Can Chase Kalisz Defend His World Champ Titles? GMM presented by

Gold Medal Minute presented by

As World Champion and Olympic silver medalist Chase Kalisz will tell you, it’s not easy racing a 2Fly/2IM double in the span of a one hour. However, he came out victorious in both at the FINA Champions Series in Indy.  Chase is 25 now, and, according to him, he’s doing more hard work then ever before.  Coach Jack Bauerle is delivering honest work, training with an eye toward the 2020 Olympic Games.  Chase said, based on talks with Olympic peers, your overall career is about conserving emotional energy. You want to use it when the time is right, and the time is going to be 2020…  Chase is going into 2019 World Championships as prepared as he can be, but he could adjust some things that might, in his words, be more in tune with the following year.

2019 World Championships Predictions: 

Chase sweeps the 200 and 400 IM. PBs in both, inching closer toward Ryan Lochte and Michael Phelps‘ world records.

Chase Kalisz PBs:

200 IM – 1:55.40 – 2018 Pan Pacs

400 IM – 4:05.90 – 2017 World Champs

World Records:

200 IM – 1:54.0 – Lochte – 2011 World Champs (See all records here)

400 IM – 4:03.84  – Phelps – 2008 Olympic Games (See all records here)

What do you think?

Follow Chase Kalisz on Instagram here. 



This is a Gold Medal Media production presented by Host Gold Medal Mel Stewart is a 3-time Olympic medalist and the co-founder of, a Swimming News website.

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Lane 8
2 years ago

2IM 1:55.2
4IM 4:05.3

2 years ago

GMM is not the only one who think Chase can do it. He is now officially team MP.

tea rex
2 years ago

It’s amazing Kalisz’s 400 IM is faster than Phelps ever was in textile, and even a challenger to Phelps’ 2008 WR. Looking at the individual strokes:
In 200 Fly, MP 2-3 seconds faster. (1:52 v 1:54)
In 200 Bk, MP ~4 seconds faster. (1:54 v 1:58)
In 200 Br, CK 2-3 seconds faster. (2:09 v 2:11)
In 200 Fr, MP ~4 seconds faster. (1:44 v 1:48)

Seems like it shouldn’t even be close, but Kalisz’s IM has always been bigger than the sum of parts. Phelps’ IM was arguably weaker than the sum of parts.

Reply to  tea rex
2 years ago

Probably had to do with the multiple events MP used to swim. Probably would’ve been around 4:01 and 1:52 had he swam only the IMs

Ol' Longhorn
2 years ago

Since when is Dressel not winning the 200 IM? Did I miss something?

Mr Piano
Reply to  Ol' Longhorn
2 years ago

200 IM short course and long course are different events, and especially for someone who goes 17.6 in the 50 free. Anyone who was placing heavy expectations on Caeleb was not being fair to him, or to the records set by Phelps and Lochte.

Ol' Longhorn
Reply to  Mr Piano
2 years ago

Wait, do you men Mr. Piano would hit him in a 200 LCM IM? The “anyone” would be about a zillion SS commenters.

Reply to  Mr Piano
2 years ago

He’s being very ironic

Coach Mike 1952
2 years ago

Love the discussion here, plus gottas appreciate the respect & friendships Chase has with the Japanese swimmers. Some real sportsmanship here.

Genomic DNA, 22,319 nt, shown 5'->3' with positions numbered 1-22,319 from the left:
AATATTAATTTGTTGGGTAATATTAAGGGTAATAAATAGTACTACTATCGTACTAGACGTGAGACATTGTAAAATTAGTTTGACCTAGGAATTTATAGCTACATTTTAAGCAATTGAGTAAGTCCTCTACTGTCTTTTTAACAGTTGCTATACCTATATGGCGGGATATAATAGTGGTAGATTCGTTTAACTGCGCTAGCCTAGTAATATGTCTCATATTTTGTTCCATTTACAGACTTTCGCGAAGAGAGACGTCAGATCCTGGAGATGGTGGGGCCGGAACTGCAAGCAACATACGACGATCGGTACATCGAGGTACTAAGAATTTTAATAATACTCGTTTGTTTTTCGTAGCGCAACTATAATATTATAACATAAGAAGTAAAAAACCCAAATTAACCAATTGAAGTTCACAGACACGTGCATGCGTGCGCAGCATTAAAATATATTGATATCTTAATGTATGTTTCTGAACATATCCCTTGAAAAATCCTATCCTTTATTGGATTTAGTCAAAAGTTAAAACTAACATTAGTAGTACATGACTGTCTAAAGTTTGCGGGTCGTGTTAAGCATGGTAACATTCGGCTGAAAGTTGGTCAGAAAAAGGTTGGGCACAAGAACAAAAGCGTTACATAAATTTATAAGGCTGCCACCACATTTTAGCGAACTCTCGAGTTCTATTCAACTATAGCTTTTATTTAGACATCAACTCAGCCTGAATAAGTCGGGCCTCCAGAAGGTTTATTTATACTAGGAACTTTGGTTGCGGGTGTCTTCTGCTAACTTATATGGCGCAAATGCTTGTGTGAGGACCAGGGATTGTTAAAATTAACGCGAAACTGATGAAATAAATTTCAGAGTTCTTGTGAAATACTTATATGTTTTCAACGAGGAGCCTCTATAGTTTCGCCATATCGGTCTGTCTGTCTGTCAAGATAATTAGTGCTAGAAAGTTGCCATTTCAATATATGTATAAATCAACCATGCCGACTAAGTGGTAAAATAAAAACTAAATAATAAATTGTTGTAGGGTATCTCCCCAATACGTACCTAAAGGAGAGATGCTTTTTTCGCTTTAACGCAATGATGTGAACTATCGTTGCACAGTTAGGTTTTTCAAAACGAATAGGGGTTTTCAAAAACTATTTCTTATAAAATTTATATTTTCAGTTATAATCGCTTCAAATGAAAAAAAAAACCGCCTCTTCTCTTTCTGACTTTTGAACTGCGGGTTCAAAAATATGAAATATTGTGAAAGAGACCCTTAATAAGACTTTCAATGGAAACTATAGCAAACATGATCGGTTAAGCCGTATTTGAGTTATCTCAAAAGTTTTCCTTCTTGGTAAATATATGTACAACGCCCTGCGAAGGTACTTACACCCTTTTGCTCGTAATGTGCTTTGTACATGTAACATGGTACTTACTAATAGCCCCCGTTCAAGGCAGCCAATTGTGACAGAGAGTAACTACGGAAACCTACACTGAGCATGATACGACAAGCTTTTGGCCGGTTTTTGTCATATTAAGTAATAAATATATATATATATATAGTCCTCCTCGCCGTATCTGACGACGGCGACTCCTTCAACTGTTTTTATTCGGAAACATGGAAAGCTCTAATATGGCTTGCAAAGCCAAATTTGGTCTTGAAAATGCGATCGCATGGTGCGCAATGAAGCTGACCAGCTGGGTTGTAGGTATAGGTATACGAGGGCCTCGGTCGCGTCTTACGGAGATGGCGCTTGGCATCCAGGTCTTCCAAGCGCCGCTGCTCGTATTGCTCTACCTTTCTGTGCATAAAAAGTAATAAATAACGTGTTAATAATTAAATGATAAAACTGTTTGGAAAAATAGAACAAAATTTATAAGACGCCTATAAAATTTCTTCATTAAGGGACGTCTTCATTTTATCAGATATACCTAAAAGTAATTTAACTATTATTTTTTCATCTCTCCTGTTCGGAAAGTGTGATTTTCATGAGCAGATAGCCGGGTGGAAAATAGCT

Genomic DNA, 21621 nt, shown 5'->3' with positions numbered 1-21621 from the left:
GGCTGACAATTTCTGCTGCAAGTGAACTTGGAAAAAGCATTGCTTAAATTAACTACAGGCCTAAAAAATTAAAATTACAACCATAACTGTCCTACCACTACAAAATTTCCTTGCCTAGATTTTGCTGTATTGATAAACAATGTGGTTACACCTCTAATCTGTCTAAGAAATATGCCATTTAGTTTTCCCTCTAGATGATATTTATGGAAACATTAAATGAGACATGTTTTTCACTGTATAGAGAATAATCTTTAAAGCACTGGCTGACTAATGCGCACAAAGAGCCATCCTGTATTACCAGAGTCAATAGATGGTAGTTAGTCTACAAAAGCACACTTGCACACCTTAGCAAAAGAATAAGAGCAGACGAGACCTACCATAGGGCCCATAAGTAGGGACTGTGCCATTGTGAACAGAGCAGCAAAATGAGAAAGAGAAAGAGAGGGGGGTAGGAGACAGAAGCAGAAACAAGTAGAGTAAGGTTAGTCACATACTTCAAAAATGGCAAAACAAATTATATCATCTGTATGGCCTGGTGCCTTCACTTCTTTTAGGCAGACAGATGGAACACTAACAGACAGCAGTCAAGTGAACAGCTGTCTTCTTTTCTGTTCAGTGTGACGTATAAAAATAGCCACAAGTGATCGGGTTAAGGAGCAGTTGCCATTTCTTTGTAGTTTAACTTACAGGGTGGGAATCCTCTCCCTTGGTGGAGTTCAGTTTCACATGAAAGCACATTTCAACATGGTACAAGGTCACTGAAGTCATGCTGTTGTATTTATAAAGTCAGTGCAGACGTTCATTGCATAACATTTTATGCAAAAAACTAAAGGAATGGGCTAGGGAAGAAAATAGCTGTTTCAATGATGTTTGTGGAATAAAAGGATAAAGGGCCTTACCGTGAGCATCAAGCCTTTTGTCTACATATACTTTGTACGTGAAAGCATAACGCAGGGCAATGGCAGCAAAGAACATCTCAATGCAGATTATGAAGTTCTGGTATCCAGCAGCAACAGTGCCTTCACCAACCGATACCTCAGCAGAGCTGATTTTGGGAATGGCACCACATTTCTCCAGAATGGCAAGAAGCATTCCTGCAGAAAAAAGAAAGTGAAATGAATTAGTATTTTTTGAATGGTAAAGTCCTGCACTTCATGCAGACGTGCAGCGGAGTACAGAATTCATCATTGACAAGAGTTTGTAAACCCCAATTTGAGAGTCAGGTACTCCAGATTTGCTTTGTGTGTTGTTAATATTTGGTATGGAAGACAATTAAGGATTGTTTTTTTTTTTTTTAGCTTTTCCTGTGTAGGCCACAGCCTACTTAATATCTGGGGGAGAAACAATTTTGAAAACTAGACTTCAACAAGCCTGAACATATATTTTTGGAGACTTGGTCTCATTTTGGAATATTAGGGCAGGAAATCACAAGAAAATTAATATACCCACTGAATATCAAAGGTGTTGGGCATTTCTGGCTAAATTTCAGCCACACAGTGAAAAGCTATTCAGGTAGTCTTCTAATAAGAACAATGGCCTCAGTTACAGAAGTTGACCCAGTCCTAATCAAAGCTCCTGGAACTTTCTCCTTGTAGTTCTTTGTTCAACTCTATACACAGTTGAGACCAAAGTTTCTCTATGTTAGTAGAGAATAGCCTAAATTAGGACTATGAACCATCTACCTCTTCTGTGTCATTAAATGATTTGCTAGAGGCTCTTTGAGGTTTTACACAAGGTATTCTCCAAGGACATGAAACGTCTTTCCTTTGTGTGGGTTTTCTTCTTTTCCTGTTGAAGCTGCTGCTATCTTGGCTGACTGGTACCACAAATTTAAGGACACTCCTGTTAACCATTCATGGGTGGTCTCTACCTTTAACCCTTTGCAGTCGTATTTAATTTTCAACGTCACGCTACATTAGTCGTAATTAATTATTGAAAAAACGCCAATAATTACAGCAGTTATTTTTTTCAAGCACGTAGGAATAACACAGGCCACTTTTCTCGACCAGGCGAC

Reply to  Coach Mike 1952
2 years ago

What would any swimmer say if asked in a public interview? He doesn’t say those words in private!

2 years ago

Chase is a proven champion. If anyone can break the 200 and 400 IM record….Chase can! Good luck and Go Dawgs!

2 years ago

I don’t even think he should swim the 2 fly. Dressel who is not even the best 2 flyer in the world beat kalisz on his first 2 fly ever… let that sink in. He should drop 2 fly and focus on 2 IM I can see him winning 1:54.9. as for 4 IM 4:06 to beat seto

Reply to  Sqimgod
2 years ago

I think competing in 200 strokes helps the 400 IM. I wish he would improve his stroke techniques.

Reply to  Anonymous
2 years ago

Right? For how good he is (hard to argue with world champion), his strokes are nowhere near as clean as phelps or lochte. Seems like an easier way to go to 403/154 than pounding more volume

Reply to  dude
2 years ago

How are you judging his stroke techniques? Like what makes them ‘clean’? Does clean mean efficient, effective, ‘pretty’, or all of that. I do agree that technique can always be tweaked and improved, but in a general sense I’d say keep what works, change what does not. Only he and his coaches can figure that out. Not us.

Reply to  Anonymous
2 years ago

Just out of curiosity, what specifically do you want him to change? I just rewatched his 4IM from Nats last year to get a better idea. His short axis strokes are technically pretty good. I think maybe for Back he had a little Bob because of shoulder position that is not ideal. Free he doesn’t have the best catch in the world. Seems to get water a little late in his pull cycle. Those are thing that are hard to tweak, but I would imagine he is probably working on that.

Reply to  Reilly
2 years ago

overreaching on back disrupts his temp/wasted energy. Free over-rotates on the breath, which, incidentally, messes up his catch on his non-bretathing side. Also has the two beat crossover kick on free as a result of his hips rotating too much. Walls are soft. He makes up for all of his deficiencies because he’s obviously a beast, but, yes, I think all these deficiencies are real. And no, not only ‘his’ coaches can figure this out. Just because you’re a world champion doesn’t mean you can’t get faster through improving technique.

2 years ago

Absolutely not.

About Gold Medal Mel Stewart

Gold Medal Mel Stewart

MEL STEWART Jr., aka Gold Medal Mel, won three Olympic medals at the 1992 Olympic Games. Mel's best event was the 200 butterfly. He is a former World, American, and NCAA Record holder in the 200 butterfly. As a writer/producer and sports columnist, Mel has contributed to Yahoo Sports, Universal Sports, …

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